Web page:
On Tue, 3 Nov 2015 18:34:39 -0800
Jeff Janes <jeff.ja...@gmail.com> wrote:

> On Tue, Nov 3, 2015 at 5:21 PM, Craig Ringer <cr...@2ndquadrant.com> wrote:
> > On 3 November 2015 at 23:04, Bill Moran <wmo...@potentialtech.com> wrote:
> >>
> >> Looking for feedback to see if anyone sees any issues or has any
> >> suggestions on what I'm doing. The attached patch alters 3 things
> >> with regard to TOAST behavior:
> >
> > COMPRESSION_TEST_SIZE (2) seems useful.
> >
> > The other two mostly seem like options nobody's going to know are
> > there, or know how to sensibly set if they do notice them. What's the
> > driving reason behind those, the problem you're trying to solve? Why
> > make them configurable per-table (or at all)?
> I currently have a table with one column which has a median width of
> 500 bytes, a 90th percentile of 650 bytes, and makes up 75% of the
> table's size, and the column is rarely used, while the table itself is
> frequently seq scanned.  I'd very much like to drive that column out
> of main and into toast. I think target_tuple_size would let me do
> that.

That's exactly the use case. As it currently stands, any tuple smaller
than about 2K will never be toasted. So if you have 1900 bytes of
highly compressible text that is infrequently queried from the table
whilst other columns are frequently accessed, there's no way to force
it to be out of line from the main table, or be compressed.

The two new configurables allow the DBA to make tradeoff decisions on
CPU usage vs. storage efficiency. Since the TOAST code attempts to
process the column that will provide the largest gain first, in your
described use case you could calculate the size of the other columns,
and set the target_tuple_size to just a bit larger than that, and
that large column should get moved into the toast table in most or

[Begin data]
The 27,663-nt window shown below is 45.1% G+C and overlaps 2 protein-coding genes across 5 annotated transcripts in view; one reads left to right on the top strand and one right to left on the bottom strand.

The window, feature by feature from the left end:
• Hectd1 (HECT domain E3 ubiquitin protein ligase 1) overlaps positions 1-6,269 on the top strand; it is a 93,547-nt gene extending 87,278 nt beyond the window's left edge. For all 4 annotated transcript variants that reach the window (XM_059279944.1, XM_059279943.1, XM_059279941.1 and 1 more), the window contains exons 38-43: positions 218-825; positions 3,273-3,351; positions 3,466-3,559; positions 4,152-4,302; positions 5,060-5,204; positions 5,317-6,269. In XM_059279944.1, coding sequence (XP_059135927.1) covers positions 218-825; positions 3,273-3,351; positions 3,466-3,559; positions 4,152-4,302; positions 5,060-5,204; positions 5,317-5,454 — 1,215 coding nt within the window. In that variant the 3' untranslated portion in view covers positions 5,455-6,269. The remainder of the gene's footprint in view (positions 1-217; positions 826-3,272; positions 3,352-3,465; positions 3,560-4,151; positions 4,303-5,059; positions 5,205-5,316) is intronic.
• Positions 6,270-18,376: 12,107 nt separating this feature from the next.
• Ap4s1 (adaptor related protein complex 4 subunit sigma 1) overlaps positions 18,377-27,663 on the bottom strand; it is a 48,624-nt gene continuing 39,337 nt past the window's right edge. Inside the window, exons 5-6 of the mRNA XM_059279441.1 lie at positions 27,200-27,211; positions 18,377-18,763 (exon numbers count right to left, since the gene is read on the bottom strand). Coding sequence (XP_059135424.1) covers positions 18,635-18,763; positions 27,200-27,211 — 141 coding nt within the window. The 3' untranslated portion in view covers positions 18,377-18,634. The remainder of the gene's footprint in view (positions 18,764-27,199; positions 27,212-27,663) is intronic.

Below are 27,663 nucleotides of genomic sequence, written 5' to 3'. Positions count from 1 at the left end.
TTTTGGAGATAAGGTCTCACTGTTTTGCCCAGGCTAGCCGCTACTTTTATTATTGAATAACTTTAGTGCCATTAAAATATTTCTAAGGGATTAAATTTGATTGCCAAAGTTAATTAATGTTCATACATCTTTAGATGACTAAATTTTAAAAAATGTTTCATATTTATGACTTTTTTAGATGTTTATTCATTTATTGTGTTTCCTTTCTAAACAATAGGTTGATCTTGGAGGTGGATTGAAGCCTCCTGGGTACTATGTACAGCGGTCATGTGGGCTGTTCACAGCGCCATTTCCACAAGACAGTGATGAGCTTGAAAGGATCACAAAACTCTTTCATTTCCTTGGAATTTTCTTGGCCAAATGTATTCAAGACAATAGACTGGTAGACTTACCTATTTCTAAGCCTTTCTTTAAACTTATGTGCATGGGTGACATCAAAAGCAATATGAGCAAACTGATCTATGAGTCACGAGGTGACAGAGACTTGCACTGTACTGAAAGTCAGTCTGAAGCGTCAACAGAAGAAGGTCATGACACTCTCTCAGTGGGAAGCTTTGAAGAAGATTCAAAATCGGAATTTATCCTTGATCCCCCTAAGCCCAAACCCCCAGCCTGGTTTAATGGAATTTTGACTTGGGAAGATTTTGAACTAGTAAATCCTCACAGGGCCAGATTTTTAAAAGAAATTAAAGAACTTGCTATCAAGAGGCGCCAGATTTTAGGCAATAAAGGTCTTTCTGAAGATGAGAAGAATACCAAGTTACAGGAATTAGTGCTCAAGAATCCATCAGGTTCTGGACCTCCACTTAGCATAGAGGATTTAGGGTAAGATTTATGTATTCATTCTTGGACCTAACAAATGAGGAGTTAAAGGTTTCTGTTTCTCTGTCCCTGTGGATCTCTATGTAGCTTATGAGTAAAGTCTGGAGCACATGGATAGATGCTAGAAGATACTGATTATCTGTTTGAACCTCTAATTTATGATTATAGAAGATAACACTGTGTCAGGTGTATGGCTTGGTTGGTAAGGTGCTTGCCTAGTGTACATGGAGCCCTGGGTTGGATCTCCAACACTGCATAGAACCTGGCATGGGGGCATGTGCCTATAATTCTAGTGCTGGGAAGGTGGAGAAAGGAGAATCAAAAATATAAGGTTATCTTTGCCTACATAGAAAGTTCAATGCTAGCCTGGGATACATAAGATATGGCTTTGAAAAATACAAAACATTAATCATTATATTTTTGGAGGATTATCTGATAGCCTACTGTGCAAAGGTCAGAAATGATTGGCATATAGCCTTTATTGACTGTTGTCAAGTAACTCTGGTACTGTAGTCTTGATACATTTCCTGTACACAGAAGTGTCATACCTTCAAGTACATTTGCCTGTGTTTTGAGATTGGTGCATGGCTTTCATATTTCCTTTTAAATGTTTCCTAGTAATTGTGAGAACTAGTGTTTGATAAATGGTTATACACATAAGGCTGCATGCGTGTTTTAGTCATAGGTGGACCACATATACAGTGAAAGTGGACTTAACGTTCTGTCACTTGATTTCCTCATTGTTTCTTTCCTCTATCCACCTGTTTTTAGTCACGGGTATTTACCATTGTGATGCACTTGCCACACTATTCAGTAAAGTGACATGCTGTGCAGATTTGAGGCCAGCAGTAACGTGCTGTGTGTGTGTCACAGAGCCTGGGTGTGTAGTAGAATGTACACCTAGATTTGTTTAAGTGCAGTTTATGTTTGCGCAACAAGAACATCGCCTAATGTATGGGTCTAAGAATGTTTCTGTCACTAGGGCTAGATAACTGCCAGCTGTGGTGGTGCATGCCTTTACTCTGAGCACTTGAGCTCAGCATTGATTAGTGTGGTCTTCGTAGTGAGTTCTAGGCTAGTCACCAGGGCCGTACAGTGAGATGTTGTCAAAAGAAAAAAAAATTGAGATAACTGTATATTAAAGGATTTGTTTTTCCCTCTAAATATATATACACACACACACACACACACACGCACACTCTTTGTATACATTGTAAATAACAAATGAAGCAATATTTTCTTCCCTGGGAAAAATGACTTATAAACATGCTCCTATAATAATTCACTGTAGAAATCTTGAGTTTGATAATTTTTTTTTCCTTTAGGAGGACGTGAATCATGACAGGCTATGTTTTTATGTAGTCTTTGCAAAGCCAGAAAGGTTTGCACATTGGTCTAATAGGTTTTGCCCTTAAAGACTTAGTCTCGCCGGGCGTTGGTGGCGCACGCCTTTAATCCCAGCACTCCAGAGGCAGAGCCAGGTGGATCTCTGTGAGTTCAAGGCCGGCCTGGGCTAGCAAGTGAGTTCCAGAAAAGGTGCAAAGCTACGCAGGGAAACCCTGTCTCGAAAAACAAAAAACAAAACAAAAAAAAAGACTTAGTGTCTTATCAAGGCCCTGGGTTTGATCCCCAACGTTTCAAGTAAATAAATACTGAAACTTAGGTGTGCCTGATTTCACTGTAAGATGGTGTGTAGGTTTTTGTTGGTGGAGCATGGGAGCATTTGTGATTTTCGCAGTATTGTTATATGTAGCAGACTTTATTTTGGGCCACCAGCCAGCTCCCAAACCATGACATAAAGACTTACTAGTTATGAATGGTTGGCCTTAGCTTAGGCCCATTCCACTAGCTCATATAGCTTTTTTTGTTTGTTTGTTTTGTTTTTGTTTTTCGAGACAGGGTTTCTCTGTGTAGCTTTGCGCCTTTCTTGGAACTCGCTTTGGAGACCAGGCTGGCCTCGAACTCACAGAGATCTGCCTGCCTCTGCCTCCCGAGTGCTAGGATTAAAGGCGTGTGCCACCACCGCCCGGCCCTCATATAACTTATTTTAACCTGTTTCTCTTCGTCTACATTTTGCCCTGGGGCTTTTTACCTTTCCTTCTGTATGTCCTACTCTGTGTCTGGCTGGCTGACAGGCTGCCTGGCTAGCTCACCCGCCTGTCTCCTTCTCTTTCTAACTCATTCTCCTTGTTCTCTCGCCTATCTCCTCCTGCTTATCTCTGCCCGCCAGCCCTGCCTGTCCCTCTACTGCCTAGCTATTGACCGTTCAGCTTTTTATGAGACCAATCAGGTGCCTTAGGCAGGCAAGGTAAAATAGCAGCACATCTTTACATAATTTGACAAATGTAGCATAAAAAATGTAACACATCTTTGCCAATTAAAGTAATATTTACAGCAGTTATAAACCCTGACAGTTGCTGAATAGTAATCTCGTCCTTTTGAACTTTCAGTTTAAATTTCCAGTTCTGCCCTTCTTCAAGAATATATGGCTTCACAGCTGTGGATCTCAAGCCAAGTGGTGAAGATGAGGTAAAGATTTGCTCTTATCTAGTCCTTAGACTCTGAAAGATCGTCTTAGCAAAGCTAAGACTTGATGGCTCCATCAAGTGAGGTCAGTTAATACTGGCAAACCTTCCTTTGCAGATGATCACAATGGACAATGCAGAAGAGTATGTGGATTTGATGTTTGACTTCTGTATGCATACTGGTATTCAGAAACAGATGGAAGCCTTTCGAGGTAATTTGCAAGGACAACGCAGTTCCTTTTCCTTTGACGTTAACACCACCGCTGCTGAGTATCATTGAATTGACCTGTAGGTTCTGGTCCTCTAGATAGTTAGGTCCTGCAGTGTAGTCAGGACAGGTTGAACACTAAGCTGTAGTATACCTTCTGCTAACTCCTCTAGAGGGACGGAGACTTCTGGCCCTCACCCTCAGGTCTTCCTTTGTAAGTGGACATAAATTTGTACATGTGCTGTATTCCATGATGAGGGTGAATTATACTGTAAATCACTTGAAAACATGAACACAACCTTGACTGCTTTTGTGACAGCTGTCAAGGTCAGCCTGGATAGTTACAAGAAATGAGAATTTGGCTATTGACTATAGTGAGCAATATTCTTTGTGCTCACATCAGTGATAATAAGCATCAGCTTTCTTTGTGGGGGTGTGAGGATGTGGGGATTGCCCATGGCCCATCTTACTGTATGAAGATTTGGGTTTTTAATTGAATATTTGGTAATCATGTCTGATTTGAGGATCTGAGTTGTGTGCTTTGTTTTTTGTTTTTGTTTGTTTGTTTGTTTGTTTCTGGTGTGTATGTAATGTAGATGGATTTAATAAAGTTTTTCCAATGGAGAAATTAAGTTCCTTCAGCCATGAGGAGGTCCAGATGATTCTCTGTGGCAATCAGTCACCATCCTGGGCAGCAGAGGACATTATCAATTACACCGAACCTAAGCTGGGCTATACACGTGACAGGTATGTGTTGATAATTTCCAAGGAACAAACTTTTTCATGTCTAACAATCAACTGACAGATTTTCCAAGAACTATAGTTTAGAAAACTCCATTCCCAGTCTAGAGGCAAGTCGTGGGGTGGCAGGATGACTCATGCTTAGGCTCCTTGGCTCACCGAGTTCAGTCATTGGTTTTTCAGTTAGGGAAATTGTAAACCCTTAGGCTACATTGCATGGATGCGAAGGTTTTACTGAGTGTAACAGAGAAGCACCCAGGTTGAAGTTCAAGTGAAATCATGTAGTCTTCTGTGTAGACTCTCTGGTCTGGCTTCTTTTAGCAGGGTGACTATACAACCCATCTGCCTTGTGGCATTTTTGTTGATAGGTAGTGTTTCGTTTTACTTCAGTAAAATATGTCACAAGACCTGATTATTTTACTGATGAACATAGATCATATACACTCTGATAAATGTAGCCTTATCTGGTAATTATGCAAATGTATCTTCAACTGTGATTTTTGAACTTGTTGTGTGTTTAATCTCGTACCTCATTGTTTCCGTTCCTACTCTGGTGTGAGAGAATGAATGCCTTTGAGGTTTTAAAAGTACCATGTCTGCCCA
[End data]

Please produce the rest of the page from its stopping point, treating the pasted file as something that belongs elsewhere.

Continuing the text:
all cases (depending on how predictable the other sizes are)

Compression is a similarly hard-coded value in current versions.
I feel that allowing the DBA to control how much savings is required
before incurring the overhead of compression is worthwhile, especially
when considered on a per-table basis. For example, the compression
on an archive table could be very aggressive, whereas compression on
a frequently accessed table might only be justified if it saves a lot
of space. How much space compression saves is highly dependent on the
data being stored.

I don't have anything remotely like statistical advice on how much
improvement can actually be gained yet. Once I have per-table values
implemented, it will be much, much easier to test the impact.

It does sound like I need to spend a little more time improving the
documentation to ensure that it's clear what these values achieve.

> (Per-column control would be even nicer, but I'd take what I can get)

Oddly, I hadn't considered getting as granualar as per-column, but
now that you've got me thinking about it, it seems like a logical
step to take.

Bill Moran

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